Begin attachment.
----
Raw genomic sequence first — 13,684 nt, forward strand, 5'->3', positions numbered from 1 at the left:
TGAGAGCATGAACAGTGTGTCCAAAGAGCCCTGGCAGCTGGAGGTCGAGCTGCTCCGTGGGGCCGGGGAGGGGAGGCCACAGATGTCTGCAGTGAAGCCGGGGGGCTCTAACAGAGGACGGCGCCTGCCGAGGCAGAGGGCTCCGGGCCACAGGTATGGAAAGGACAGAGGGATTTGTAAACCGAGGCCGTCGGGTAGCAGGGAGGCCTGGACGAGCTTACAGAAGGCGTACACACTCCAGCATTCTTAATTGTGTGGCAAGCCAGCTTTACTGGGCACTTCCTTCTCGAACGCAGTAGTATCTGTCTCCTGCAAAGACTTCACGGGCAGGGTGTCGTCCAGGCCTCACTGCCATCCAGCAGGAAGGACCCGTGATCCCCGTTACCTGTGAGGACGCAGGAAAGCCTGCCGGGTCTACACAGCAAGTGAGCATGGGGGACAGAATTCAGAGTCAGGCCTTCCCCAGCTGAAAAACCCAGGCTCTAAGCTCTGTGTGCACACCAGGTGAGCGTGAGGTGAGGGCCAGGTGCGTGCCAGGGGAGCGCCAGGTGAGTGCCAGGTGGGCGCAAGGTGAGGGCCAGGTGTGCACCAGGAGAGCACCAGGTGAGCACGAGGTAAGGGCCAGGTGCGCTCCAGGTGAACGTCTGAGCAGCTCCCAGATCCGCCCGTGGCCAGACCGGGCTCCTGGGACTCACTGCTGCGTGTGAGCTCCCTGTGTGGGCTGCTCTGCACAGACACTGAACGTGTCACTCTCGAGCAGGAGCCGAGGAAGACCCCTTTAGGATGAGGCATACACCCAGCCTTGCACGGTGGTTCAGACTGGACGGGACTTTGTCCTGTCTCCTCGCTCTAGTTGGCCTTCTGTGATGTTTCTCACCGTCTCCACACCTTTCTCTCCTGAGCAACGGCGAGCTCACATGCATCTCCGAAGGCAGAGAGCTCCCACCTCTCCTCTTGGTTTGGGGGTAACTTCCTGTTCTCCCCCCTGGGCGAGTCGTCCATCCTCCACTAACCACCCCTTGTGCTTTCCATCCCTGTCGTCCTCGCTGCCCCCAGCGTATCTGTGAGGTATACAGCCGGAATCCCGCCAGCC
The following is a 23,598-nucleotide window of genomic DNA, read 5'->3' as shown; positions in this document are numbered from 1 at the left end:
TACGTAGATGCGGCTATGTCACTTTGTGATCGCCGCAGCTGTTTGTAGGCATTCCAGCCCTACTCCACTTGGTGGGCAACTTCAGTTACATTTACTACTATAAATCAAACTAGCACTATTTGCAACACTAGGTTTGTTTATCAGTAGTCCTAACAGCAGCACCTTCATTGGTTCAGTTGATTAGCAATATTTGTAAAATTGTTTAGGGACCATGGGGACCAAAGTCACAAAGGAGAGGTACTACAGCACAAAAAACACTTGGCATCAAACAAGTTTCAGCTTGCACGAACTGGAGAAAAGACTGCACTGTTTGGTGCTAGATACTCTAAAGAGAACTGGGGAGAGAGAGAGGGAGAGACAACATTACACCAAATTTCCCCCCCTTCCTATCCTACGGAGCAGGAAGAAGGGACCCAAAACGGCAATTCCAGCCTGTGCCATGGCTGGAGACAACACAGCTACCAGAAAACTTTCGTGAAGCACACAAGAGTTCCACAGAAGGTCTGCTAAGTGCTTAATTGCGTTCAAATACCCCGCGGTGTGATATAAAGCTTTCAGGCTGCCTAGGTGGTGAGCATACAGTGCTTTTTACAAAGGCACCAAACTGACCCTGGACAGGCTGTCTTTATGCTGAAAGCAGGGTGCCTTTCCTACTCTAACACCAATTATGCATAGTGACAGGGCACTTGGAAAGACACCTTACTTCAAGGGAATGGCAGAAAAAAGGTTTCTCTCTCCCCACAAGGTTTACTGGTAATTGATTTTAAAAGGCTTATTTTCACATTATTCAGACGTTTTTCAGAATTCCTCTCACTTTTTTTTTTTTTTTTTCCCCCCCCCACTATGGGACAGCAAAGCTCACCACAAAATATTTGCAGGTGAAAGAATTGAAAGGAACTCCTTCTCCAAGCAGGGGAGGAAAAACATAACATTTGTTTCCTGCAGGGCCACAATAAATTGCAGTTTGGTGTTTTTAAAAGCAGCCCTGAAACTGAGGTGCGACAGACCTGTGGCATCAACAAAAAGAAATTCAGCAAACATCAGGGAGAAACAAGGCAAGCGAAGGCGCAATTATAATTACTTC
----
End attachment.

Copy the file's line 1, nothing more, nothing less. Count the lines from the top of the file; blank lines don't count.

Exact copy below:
Raw genomic sequence first — 13,684 nt, forward strand, 5'->3', positions numbered from 1 at the left: